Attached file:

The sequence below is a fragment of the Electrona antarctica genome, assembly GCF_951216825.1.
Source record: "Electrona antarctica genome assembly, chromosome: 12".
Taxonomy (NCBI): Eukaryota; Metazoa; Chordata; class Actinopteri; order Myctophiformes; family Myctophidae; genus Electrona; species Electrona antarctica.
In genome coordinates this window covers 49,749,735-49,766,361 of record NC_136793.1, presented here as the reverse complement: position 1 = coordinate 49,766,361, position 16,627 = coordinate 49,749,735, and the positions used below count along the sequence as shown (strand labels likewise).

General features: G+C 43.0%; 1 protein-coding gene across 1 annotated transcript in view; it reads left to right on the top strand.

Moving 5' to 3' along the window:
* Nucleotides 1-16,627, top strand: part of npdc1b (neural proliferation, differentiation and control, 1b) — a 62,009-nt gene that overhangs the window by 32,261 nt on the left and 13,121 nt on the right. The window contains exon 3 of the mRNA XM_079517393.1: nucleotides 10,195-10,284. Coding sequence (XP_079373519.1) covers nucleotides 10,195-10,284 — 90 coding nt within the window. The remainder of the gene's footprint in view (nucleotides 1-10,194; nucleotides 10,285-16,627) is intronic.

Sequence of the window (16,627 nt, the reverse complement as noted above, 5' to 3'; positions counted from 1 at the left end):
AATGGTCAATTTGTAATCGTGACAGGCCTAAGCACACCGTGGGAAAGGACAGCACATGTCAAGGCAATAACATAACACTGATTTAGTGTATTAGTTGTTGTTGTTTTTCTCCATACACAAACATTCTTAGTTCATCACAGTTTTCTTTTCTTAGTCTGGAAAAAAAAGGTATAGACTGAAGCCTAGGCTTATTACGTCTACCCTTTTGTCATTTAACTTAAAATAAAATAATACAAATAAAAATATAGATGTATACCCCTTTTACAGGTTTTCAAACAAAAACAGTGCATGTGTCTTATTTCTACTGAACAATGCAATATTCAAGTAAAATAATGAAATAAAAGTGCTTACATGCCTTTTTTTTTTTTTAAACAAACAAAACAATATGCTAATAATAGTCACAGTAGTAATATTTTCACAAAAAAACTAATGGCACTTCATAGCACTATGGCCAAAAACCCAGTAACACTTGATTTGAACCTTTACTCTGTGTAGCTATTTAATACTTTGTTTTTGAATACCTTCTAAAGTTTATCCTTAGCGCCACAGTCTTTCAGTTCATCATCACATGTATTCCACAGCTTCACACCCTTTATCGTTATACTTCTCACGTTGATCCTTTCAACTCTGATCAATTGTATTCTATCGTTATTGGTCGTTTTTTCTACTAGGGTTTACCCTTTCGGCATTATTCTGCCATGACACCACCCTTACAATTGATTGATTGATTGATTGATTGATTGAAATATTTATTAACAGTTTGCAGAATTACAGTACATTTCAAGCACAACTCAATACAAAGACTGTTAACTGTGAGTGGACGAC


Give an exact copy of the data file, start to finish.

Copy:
The sequence below is a fragment of the Electrona antarctica genome, assembly GCF_951216825.1.
Source record: "Electrona antarctica genome assembly, chromosome: 12".
Taxonomy (NCBI): Eukaryota; Metazoa; Chordata; class Actinopteri; order Myctophiformes; family Myctophidae; genus Electrona; species Electrona antarctica.
In genome coordinates this window covers 49,749,735-49,766,361 of record NC_136793.1, presented here as the reverse complement: position 1 = coordinate 49,766,361, position 16,627 = coordinate 49,749,735, and the positions used below count along the sequence as shown (strand labels likewise).

General features: G+C 43.0%; 1 protein-coding gene across 1 annotated transcript in view; it reads left to right on the top strand.

Moving 5' to 3' along the window:
* Nucleotides 1-16,627, top strand: part of npdc1b (neural proliferation, differentiation and control, 1b) — a 62,009-nt gene that overhangs the window by 32,261 nt on the left and 13,121 nt on the right. The window contains exon 3 of the mRNA XM_079517393.1: nucleotides 10,195-10,284. Coding sequence (XP_079373519.1) covers nucleotides 10,195-10,284 — 90 coding nt within the window. The remainder of the gene's footprint in view (nucleotides 1-10,194; nucleotides 10,285-16,627) is intronic.

Sequence of the window (16,627 nt, the reverse complement as noted above, 5' to 3'; positions counted from 1 at the left end):
AATGGTCAATTTGTAATCGTGACAGGCCTAAGCACACCGTGGGAAAGGACAGCACATGTCAAGGCAATAACATAACACTGATTTAGTGTATTAGTTGTTGTTGTTTTTCTCCATACACAAACATTCTTAGTTCATCACAGTTTTCTTTTCTTAGTCTGGAAAAAAAAGGTATAGACTGAAGCCTAGGCTTATTACGTCTACCCTTTTGTCATTTAACTTAAAATAAAATAATACAAATAAAAATATAGATGTATACCCCTTTTACAGGTTTTCAAACAAAAACAGTGCATGTGTCTTATTTCTACTGAACAATGCAATATTCAAGTAAAATAATGAAATAAAAGTGCTTACATGCCTTTTTTTTTTTTTAAACAAACAAAACAATATGCTAATAATAGTCACAGTAGTAATATTTTCACAAAAAAACTAATGGCACTTCATAGCACTATGGCCAAAAACCCAGTAACACTTGATTTGAACCTTTACTCTGTGTAGCTATTTAATACTTTGTTTTTGAATACCTTCTAAAGTTTATCCTTAGCGCCACAGTCTTTCAGTTCATCATCACATGTATTCCACAGCTTCACACCCTTTATCGTTATACTTCTCACGTTGATCCTTTCAACTCTGATCAATTGTATTCTATCGTTATTGGTCGTTTTTTCTACTAGGGTTTACCCTTTCGGCATTATTCTGCCATGACACCACCCTTACAATTGATTGATTGATTGATTGATTGATTGAAATATTTATTAACAGTTTGCAGAATTACAGTACATTTCAAGCACAACTCAATACAAAGACTGTTAACTGTGAGTGGACGAC